Gone are eight players expected to be on the Opening Day roster, including team patriarch Adrian Beltre, catcher Jonathan Lucroy and second baseman Rougned Odor.
“You miss out having them here,” manager Jeff Banister confessed.
The Rangers, though, aren’t worried about how the team will come together. They know what they have in each of the eight absentees, though they are learning what more they might have in Jurickson Profar.
The clubhouse still has plenty of bodies in it, and many of those players are getting extra time under the microscope. Baseball hasn’t stopped for the WBC, and things are happening in Surprise and various stops across the Cactus League that will affect the roster on April 3.
To that end, consider what transpired in the Rangers’ 12-0 loss Tuesday to the Arizona Diamondbacks.
Thoughts? Here are The Surprise Five.
1. Chi Chi Gonzalez struck out the side in the first inning Tuesday. It wasn’t as quick or efficient as his 1-2-3 inning Thursday against Venezuela, but it was still good.
And, like he did against Venezuela, things fell apart thereafter.
Gonzalez allowed two runs in the second and was charged with six in the third, an inning that included him hitting a batter and walking the next hitter to force in a run.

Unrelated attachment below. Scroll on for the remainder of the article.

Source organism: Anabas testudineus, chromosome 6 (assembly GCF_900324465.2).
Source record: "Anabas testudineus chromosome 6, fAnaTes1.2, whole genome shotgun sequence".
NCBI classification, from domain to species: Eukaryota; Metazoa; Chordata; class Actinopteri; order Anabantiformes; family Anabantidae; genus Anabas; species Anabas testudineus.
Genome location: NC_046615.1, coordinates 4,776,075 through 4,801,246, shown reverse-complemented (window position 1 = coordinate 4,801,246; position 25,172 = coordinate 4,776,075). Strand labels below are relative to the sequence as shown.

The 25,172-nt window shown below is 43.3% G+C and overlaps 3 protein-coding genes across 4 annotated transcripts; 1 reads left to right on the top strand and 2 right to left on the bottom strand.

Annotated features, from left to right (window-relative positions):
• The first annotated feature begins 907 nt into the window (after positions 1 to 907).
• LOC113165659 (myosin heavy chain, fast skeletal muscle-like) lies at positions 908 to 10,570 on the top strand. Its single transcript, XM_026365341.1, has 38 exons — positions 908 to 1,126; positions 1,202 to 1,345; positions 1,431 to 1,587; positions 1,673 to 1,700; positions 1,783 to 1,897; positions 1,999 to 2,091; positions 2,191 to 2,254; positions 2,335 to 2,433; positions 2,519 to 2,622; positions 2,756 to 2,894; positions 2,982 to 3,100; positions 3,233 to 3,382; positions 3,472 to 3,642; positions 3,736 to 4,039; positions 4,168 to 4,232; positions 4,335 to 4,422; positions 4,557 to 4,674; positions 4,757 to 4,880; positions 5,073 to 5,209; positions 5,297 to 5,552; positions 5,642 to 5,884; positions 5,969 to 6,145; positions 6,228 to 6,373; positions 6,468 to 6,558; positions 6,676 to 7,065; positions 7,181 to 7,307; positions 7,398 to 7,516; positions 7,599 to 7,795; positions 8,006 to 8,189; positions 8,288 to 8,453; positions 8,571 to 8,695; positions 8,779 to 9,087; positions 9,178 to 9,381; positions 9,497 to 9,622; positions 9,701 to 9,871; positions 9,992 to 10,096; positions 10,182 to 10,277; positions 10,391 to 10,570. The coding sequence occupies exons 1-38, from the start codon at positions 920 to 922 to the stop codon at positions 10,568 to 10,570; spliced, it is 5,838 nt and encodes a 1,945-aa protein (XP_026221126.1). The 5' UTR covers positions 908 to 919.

Unlike against Venezuela, though, Gonzalez said he was quick to adjust once Diamondbacks hitters figured out he was going to throw fastballs early in the count. Chris Iannetta launched the first pitch of the second for homer, and Chris Hermann had a broken-bat single on the next pitch.
Both were fastballs, so Gonzalez started throwing his off-speed stuff. He was pleased with the thought process but frustrated by the results. Manager Jeff Banister said that he was actually encouraged by the first two innings, which included 95 mph velocity.
Gonzalez, though, threw up a 2 2/3-inning stinker after A.J. Griffin and Mike Hauschild allowed two hits in four scoreless innings Saturday and Sunday and after Dillon Gee pitched three scoreless innings Monday night.
This is a competition, after all. Gonzalez doesn’t have much more room, if any, for another dicey outing.
2. Andrew Cashner has been really positive the past three days when asked about his right biceps soreness. There’s a reason: The soreness is gone.